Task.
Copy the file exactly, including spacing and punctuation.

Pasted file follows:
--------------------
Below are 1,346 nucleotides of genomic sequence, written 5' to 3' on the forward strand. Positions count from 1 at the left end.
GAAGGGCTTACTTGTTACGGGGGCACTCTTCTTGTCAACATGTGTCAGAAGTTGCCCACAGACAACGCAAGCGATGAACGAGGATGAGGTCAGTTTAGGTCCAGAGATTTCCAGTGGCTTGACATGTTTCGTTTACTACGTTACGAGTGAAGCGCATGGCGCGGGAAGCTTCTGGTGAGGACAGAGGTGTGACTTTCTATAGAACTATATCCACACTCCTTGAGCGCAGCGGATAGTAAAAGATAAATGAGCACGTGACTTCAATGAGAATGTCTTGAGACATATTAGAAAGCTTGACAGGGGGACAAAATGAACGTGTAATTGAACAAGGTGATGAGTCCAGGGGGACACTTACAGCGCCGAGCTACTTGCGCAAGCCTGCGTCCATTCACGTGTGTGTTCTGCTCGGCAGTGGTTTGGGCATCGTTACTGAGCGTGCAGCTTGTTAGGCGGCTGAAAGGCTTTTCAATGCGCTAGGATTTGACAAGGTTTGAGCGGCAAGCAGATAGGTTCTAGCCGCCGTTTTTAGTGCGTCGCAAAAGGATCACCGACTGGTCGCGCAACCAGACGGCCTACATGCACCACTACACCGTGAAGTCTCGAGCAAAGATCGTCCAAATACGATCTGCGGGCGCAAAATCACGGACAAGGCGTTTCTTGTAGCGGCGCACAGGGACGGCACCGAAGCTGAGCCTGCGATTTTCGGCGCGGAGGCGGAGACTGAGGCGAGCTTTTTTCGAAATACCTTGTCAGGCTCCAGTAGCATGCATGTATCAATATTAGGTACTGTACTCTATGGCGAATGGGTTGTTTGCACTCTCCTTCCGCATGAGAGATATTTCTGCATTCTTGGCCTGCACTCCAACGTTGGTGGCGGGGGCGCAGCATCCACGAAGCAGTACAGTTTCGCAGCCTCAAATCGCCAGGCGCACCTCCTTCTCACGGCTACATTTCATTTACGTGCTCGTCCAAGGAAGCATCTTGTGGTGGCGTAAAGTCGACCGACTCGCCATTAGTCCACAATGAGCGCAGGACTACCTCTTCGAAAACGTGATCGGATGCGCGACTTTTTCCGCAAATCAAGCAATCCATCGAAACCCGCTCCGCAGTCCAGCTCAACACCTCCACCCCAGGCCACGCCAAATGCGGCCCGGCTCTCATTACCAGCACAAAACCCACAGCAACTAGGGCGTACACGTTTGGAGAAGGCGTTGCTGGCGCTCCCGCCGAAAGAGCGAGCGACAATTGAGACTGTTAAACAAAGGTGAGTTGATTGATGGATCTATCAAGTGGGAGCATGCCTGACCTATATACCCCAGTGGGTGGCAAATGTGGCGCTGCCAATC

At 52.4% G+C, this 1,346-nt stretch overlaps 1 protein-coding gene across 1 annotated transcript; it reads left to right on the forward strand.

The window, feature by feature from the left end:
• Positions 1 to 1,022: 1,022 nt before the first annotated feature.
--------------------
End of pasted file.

Below are 1,346 nucleotides of genomic sequence, written 5' to 3' on the forward strand. Positions count from 1 at the left end.
GAAGGGCTTACTTGTTACGGGGGCACTCTTCTTGTCAACATGTGTCAGAAGTTGCCCACAGACAACGCAAGCGATGAACGAGGATGAGGTCAGTTTAGGTCCAGAGATTTCCAGTGGCTTGACATGTTTCGTTTACTACGTTACGAGTGAAGCGCATGGCGCGGGAAGCTTCTGGTGAGGACAGAGGTGTGACTTTCTATAGAACTATATCCACACTCCTTGAGCGCAGCGGATAGTAAAAGATAAATGAGCACGTGACTTCAATGAGAATGTCTTGAGACATATTAGAAAGCTTGACAGGGGGACAAAATGAACGTGTAATTGAACAAGGTGATGAGTCCAGGGGGACACTTACAGCGCCGAGCTACTTGCGCAAGCCTGCGTCCATTCACGTGTGTGTTCTGCTCGGCAGTGGTTTGGGCATCGTTACTGAGCGTGCAGCTTGTTAGGCGGCTGAAAGGCTTTTCAATGCGCTAGGATTTGACAAGGTTTGAGCGGCAAGCAGATAGGTTCTAGCCGCCGTTTTTAGTGCGTCGCAAAAGGATCACCGACTGGTCGCGCAACCAGACGGCCTACATGCACCACTACACCGTGAAGTCTCGAGCAAAGATCGTCCAAATACGATCTGCGGGCGCAAAATCACGGACAAGGCGTTTCTTGTAGCGGCGCACAGGGACGGCACCGAAGCTGAGCCTGCGATTTTCGGCGCGGAGGCGGAGACTGAGGCGAGCTTTTTTCGAAATACCTTGTCAGGCTCCAGTAGCATGCATGTATCAATATTAGGTACTGTACTCTATGGCGAATGGGTTGTTTGCACTCTCCTTCCGCATGAGAGATATTTCTGCATTCTTGGCCTGCACTCCAACGTTGGTGGCGGGGGCGCAGCATCCACGAAGCAGTACAGTTTCGCAGCCTCAAATCGCCAGGCGCACCTCCTTCTCACGGCTACATTTCATTTACGTGCTCGTCCAAGGAAGCATCTTGTGGTGGCGTAAAGTCGACCGACTCGCCATTAGTCCACAATGAGCGCAGGACTACCTCTTCGAAAACGTGATCGGATGCGCGACTTTTTCCGCAAATCAAGCAATCCATCGAAACCCGCTCCGCAGTCCAGCTCAACACCTCCACCCCAGGCCACGCCAAATGCGGCCCGGCTCTCATTACCAGCACAAAACCCACAGCAACTAGGGCGTACACGTTTGGAGAAGGCGTTGCTGGCGCTCCCGCCGAAAGAGCGAGCGACAATTGAGACTGTTAAACAAAGGTGAGTTGATTGATGGATCTATCAAGTGGGAGCATGCCTGACCTATATACCCCAGTGGGTGGCAAATGTGGCGCTGCCAATC

At 52.4% G+C, this 1,346-nt stretch overlaps 1 protein-coding gene across 1 annotated transcript; it reads left to right on the forward strand.

The window, feature by feature from the left end:
• Positions 1 to 1,022: 1,022 nt before the first annotated feature.